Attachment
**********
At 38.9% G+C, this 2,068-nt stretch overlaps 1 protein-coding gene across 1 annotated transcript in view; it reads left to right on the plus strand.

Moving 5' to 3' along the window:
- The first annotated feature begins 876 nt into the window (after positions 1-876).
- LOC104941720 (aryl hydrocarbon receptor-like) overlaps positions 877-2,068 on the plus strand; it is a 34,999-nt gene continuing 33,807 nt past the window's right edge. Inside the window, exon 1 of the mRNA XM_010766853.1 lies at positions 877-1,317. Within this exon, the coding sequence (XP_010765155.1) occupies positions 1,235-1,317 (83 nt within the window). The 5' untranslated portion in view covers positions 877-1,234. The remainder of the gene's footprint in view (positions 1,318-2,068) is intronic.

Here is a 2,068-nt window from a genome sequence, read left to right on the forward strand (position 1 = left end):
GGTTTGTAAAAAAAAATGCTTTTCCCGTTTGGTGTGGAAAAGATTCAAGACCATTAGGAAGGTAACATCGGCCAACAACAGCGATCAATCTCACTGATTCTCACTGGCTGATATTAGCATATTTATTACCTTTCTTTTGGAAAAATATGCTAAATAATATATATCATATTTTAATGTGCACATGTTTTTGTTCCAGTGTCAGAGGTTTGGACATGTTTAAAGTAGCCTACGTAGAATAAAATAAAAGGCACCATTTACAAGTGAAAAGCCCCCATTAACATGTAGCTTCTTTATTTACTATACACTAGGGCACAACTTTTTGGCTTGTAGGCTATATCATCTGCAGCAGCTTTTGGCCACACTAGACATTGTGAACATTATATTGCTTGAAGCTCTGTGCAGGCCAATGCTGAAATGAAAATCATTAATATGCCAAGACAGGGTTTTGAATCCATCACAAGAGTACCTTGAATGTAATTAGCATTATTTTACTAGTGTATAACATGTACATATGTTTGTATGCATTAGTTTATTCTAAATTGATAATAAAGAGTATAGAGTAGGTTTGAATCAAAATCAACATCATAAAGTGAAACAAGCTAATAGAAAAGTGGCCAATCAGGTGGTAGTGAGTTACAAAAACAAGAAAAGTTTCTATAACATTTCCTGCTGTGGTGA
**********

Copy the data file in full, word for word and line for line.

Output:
At 38.9% G+C, this 2,068-nt stretch overlaps 1 protein-coding gene across 1 annotated transcript in view; it reads left to right on the plus strand.

Moving 5' to 3' along the window:
- The first annotated feature begins 876 nt into the window (after positions 1-876).
- LOC104941720 (aryl hydrocarbon receptor-like) overlaps positions 877-2,068 on the plus strand; it is a 34,999-nt gene continuing 33,807 nt past the window's right edge. Inside the window, exon 1 of the mRNA XM_010766853.1 lies at positions 877-1,317. Within this exon, the coding sequence (XP_010765155.1) occupies positions 1,235-1,317 (83 nt within the window). The 5' untranslated portion in view covers positions 877-1,234. The remainder of the gene's footprint in view (positions 1,318-2,068) is intronic.

Here is a 2,068-nt window from a genome sequence, read left to right on the forward strand (position 1 = left end):
GGTTTGTAAAAAAAAATGCTTTTCCCGTTTGGTGTGGAAAAGATTCAAGACCATTAGGAAGGTAACATCGGCCAACAACAGCGATCAATCTCACTGATTCTCACTGGCTGATATTAGCATATTTATTACCTTTCTTTTGGAAAAATATGCTAAATAATATATATCATATTTTAATGTGCACATGTTTTTGTTCCAGTGTCAGAGGTTTGGACATGTTTAAAGTAGCCTACGTAGAATAAAATAAAAGGCACCATTTACAAGTGAAAAGCCCCCATTAACATGTAGCTTCTTTATTTACTATACACTAGGGCACAACTTTTTGGCTTGTAGGCTATATCATCTGCAGCAGCTTTTGGCCACACTAGACATTGTGAACATTATATTGCTTGAAGCTCTGTGCAGGCCAATGCTGAAATGAAAATCATTAATATGCCAAGACAGGGTTTTGAATCCATCACAAGAGTACCTTGAATGTAATTAGCATTATTTTACTAGTGTATAACATGTACATATGTTTGTATGCATTAGTTTATTCTAAATTGATAATAAAGAGTATAGAGTAGGTTTGAATCAAAATCAACATCATAAAGTGAAACAAGCTAATAGAAAAGTGGCCAATCAGGTGGTAGTGAGTTACAAAAACAAGAAAAGTTTCTATAACATTTCCTGCTGTGGTGA